"Anyone at that point you're going to be bitter about the situation when you worked so hard," Robinson said. "Of course it's disappointing. If it wasn't disappointing, there's something wrong with him."
Swinney has had positive things to say about Bryant at every turn, including this week during a visit to St. Louis Cardinals spring training.
Meanwhile, Bryant looks back at Clemson fondly. He still texts former teammates Isaiah Simmons, Diondre Overton, Shaq Smith and Cornell Powell. All of it might have hit home when Bryant watched the College Football National Championship with his family at home in Calhoun Falls, South Carolina.
"It was crazy, a lot of emotions because it was like, 'Dang, I remember being out there in the heat and the cold with those guys,'" Bryant said.
His last spring practice started Sunday. Bryant joked with Missouri beat writers: "Hi, my name is Kelly Bryant -- walk-on quarterback."
To his credit, coach Barry Odom has dispensed with the competition tap dance. Bryant is listed at the top of the Missouri depth chart. He's already been shown loyalty. When Missouri was hit with a one-year bowl ban on Jan. 31, Bryant immediately said he was staying.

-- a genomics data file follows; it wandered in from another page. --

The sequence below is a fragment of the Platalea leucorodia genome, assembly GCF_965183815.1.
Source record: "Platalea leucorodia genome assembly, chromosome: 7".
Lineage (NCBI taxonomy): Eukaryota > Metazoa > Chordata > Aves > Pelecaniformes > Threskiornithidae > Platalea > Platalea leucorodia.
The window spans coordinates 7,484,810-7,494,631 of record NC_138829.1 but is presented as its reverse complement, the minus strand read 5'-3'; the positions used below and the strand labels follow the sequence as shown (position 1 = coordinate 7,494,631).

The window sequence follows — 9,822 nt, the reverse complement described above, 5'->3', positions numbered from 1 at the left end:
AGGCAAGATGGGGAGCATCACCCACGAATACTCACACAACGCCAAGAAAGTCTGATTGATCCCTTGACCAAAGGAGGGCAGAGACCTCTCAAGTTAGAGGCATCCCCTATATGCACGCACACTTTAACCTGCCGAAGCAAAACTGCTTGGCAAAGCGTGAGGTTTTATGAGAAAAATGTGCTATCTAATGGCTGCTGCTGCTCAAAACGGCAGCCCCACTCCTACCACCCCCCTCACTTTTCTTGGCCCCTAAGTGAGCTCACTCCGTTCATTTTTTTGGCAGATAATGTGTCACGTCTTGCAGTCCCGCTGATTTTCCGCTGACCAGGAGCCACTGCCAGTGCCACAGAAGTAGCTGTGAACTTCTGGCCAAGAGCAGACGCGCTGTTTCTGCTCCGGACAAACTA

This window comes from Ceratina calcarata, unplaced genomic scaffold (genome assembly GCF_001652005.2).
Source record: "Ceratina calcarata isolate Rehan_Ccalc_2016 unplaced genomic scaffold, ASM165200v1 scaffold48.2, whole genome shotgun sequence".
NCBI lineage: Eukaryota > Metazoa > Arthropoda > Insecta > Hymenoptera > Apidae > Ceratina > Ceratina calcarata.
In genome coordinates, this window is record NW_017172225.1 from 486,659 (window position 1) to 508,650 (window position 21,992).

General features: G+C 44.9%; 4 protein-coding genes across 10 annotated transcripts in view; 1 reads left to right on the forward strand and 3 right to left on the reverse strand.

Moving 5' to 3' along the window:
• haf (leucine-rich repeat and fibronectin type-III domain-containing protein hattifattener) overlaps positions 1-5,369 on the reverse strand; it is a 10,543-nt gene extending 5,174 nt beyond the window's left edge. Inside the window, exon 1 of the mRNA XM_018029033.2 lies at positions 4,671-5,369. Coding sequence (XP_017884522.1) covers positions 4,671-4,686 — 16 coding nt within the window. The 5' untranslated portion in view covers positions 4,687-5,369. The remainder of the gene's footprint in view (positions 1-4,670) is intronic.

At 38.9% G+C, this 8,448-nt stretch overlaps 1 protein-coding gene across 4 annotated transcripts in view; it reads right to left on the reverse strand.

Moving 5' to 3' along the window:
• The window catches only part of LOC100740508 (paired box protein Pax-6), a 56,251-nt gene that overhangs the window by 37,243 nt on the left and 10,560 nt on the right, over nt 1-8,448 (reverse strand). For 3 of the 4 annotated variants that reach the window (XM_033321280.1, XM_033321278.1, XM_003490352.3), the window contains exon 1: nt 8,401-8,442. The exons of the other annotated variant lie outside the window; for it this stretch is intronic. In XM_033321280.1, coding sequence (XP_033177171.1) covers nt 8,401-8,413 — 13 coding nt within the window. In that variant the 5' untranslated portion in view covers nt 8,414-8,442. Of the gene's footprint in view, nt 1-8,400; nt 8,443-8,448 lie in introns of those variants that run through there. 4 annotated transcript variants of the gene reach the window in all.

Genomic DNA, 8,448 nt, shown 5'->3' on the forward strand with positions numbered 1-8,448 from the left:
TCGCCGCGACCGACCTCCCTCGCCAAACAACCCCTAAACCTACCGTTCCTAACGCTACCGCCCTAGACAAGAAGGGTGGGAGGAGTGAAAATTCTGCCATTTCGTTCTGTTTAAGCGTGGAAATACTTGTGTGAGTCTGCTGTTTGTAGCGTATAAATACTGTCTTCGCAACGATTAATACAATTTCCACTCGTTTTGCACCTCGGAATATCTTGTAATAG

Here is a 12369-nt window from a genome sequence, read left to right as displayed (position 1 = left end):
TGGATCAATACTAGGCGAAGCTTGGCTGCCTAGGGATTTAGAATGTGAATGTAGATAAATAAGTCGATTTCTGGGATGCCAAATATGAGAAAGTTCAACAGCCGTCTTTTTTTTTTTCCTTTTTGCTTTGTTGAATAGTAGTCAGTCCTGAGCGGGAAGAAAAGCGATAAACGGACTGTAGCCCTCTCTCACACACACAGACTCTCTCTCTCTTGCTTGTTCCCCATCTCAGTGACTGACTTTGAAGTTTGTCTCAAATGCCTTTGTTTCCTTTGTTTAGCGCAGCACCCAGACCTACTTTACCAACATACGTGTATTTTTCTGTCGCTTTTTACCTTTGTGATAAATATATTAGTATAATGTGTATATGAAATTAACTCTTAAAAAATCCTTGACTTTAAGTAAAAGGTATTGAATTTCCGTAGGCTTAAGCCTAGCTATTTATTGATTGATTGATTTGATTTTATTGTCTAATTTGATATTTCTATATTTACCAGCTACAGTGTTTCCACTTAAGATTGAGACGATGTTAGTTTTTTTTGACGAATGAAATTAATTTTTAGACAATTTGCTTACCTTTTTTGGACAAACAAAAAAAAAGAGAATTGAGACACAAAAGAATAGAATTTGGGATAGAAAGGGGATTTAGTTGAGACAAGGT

No more transferring.
In Bryant, Missouri gets a smooth transition from Lock, who threw 99 career touchdowns. (He set the SEC record in 2017 with 44 touchdown passes.)
It's also a credit to Dooley, who 14 months ago had to win over Lock as a first-time offensive coordinator. Now, Dooley said, there is "more of hardcore evidence to sell. With Drew, it was a vision."
"I don't want to look back on this opportunity and wish I did something different," Bryant said. "This is like 6-8 months left, and I'm just getting here. This is it for me. One more year. I know the urgency."
Yeah, but why Missouri? A case can be made for the four other schools Bryant visited -- North Carolina, Auburn, Mississippi State and Arkansas.
North Carolina was close to home. Auburn has the best championship profile. There was a relationship at Arkansas with Chad Morris, Clemson's former offensive coordinator. Mississippi State has offensive mastermind Joe Moorhead as coach.